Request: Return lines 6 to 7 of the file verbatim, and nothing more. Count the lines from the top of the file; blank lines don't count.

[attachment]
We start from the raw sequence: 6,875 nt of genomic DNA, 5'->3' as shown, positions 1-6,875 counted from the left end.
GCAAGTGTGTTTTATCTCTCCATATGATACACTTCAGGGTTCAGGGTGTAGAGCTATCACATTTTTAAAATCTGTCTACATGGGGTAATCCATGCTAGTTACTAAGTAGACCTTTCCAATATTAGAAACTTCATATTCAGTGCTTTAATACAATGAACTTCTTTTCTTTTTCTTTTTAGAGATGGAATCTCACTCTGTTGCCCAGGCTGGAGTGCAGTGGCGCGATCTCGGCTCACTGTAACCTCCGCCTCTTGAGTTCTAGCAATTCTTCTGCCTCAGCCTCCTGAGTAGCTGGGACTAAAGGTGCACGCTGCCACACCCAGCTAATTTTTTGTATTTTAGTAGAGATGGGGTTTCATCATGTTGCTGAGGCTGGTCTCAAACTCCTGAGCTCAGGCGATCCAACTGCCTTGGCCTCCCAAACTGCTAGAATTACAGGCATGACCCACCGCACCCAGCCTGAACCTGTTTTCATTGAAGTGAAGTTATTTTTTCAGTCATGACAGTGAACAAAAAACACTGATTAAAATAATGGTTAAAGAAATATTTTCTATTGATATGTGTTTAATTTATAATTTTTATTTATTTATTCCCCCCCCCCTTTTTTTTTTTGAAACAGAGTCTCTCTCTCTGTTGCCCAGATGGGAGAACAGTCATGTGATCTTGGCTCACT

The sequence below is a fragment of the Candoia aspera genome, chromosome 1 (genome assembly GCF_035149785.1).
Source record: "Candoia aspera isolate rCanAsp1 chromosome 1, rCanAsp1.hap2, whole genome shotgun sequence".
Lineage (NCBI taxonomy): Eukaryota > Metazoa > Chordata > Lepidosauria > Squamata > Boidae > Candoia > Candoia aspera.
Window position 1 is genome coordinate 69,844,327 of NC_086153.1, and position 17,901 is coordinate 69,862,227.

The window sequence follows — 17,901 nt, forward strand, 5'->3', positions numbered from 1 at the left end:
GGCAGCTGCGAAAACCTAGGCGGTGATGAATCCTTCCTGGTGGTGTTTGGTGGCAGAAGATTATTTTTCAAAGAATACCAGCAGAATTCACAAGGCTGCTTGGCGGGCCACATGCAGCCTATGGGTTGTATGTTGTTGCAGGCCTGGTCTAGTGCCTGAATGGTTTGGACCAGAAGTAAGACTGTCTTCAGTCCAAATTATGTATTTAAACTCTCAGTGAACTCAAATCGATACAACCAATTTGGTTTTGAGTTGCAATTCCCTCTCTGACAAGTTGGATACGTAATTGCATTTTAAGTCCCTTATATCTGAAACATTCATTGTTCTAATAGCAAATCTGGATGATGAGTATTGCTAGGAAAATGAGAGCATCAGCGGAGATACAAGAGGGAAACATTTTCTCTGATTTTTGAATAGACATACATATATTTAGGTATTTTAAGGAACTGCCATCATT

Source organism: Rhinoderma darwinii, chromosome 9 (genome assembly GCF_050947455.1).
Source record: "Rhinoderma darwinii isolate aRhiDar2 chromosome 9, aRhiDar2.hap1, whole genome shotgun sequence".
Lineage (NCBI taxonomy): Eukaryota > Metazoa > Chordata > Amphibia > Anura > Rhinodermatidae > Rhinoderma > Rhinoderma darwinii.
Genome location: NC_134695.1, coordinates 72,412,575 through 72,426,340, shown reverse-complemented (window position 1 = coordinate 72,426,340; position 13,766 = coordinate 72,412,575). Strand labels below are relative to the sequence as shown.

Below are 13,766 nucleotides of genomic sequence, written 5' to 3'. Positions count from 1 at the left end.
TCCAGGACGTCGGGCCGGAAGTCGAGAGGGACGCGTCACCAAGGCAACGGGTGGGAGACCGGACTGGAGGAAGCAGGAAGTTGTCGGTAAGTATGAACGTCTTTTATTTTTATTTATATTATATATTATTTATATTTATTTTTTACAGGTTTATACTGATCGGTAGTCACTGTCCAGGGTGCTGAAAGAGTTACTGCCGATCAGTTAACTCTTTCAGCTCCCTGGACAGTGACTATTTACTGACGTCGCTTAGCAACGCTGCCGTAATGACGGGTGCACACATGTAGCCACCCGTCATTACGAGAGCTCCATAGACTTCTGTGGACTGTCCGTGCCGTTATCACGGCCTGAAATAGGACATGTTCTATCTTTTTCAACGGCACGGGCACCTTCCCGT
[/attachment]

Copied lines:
Window position 1 is genome coordinate 69,844,327 of NC_086153.1, and position 17,901 is coordinate 69,862,227.

The window sequence follows — 17,901 nt, forward strand, 5'->3', positions numbered from 1 at the left end: